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State v. Durando

Court of Appeals of Oregon

April 16, 2014

STATE OF OREGON, Plaintiff-Respondent,
v.
CHARLES EDWARD DURANDO, III, Defendant-Appellant

Submitted: November 26, 2013.

Page 986

Beaverton Municipal Court. UC7594911, UI7594921. Les Rink, Judge pro tempore.

Peter Gartlan, Chief Defender, and Kyle Krohn, Deputy Public Defender, Office of Public Defense Services, filed the brief for appellant.

Ellen F. Rosenblum, Attorney General, Anna M. Joyce, Solicitor General, and David B. Thompson, Senior Assistant Attorney General, filed the brief for respondent.

Before Ortega, Presiding Judge, and Sercombe, Judge, and Hadlock, Judge.

OPINION

Page 987

[262 Or.App. 301] HADLOCK, J.

Defendant appeals a judgment of conviction for one count of failure to carry or present a license and one count of unlawful possession of less than one ounce of marijuana. In his first assignment of error, defendant argues that the trial court erred when it denied his motion to suppress a small bag of marijuana and an expired driver's license located during a search following his arrest for failure to present a license. The state acknowledges that the search was unlawful under Article I, section 9, of the Oregon Constitution and that the trial court should have suppressed the challenged evidence. Although the state concedes that the error requires reversal of defendant's conviction for marijuana possession, the state contends that the error was harmless as to the conviction for failure to present a license. As explained below, we agree with the state on both of those points. In his second assignment of error, defendant argues that the trial court erred when it excluded one of his proffered exhibits, which defendant claimed was a printout from the Washington State Department of Licensing website showing that defendant had a valid driver's license at the time of the stop. We reject that argument for the reasons set out below. Accordingly, we reverse defendant's conviction for unlawful possession of marijuana and otherwise affirm.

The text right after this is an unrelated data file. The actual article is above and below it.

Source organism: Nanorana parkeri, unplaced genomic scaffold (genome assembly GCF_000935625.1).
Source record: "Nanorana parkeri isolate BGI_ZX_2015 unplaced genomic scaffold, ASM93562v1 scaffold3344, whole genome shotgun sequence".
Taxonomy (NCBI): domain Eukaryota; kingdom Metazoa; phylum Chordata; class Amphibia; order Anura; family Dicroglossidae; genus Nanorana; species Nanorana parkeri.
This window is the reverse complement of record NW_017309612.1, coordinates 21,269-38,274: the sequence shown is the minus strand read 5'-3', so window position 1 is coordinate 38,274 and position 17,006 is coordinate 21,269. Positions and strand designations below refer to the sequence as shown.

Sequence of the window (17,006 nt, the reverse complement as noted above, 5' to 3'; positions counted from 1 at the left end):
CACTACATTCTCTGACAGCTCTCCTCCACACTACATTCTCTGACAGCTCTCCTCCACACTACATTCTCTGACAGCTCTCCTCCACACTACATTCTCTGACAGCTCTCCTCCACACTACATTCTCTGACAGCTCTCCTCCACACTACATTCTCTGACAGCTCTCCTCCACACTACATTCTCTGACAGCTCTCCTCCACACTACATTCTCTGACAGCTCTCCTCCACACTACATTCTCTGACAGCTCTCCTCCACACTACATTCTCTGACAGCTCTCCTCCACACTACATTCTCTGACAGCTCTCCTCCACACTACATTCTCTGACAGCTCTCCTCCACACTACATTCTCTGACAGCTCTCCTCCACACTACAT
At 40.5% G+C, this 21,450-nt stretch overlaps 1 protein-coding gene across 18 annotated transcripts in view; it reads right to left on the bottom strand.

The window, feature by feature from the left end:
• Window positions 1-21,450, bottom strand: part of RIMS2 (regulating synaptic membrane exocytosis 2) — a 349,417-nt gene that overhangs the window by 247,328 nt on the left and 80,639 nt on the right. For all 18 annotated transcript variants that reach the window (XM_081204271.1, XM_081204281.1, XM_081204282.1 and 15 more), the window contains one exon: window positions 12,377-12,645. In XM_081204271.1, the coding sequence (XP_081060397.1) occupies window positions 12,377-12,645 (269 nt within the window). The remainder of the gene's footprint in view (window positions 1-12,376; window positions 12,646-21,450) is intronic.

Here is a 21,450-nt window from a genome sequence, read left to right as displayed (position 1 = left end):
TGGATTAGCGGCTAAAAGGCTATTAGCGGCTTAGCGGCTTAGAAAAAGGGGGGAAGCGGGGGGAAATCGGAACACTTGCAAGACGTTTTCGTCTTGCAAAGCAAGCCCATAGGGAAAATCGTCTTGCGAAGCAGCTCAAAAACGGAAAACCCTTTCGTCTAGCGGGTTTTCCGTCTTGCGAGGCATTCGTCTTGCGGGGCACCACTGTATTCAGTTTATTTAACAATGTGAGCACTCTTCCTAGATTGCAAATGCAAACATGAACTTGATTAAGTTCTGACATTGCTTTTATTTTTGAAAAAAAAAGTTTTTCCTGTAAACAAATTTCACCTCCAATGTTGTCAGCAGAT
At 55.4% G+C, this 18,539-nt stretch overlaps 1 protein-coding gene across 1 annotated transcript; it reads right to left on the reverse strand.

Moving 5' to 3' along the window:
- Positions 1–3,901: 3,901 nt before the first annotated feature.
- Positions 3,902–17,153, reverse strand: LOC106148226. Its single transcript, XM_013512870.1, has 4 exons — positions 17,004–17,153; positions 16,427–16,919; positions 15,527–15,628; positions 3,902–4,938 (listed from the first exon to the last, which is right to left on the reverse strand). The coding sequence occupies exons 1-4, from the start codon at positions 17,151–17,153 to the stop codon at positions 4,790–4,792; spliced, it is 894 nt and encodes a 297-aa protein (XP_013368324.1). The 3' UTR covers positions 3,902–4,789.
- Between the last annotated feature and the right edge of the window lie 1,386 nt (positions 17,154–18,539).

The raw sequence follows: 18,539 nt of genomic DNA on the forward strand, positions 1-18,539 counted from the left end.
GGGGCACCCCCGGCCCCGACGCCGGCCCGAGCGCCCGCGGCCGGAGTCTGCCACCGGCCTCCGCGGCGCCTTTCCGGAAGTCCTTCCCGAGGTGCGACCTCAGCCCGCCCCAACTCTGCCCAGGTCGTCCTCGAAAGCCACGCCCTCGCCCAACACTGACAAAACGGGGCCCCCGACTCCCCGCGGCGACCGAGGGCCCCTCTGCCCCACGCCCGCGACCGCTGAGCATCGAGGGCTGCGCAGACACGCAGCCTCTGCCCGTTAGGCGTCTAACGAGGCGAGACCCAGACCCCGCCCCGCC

The pertinent facts are undisputed. During a June 26, 2011, traffic stop, Beaverton Police Officer McNair asked defendant for his driver's license, registration, and proof of insurance. Defendant gave McNair a paper copy of an expired State of Washington temporary driver's license, which the officer described at trial:

" [McNAIR]: He eventually pulled out a piece of paper which ended up being an expired temporary Washington permit. It was expired, you know, over -- at least a month prior to the date of the stop. It was a -- a very worn -- it had wear marks all through the picture, and that was the only thing he presented.
" [PROSECUTOR]: Okay. So, the license was not valid on June 26th, 2011?
" [McNAIR]: No. The card that he presented me had expired in May."

[262 Or.App. 302] McNair arrested defendant for failure to present a driver's license and took him into custody. McNair searched defendant's person, purportedly incident to the arrest, and found a small bag of marijuana in defendant's pocket along with " an actual hard copy of a Washington license that was also expired, that had been hole-punched." McNair cited defendant for failure to carry or present a license under ORS 807.570 and for possession of less than an ounce of marijuana under ORS 475.864.

Defendant, who appeared pro se, moved before trial to suppress the evidence from McNair's search, arguing that he had been unlawfully searched under both the state and federal constitutions. The trial court denied defendant's motion, finding that McNair properly searched defendant incident to arrest.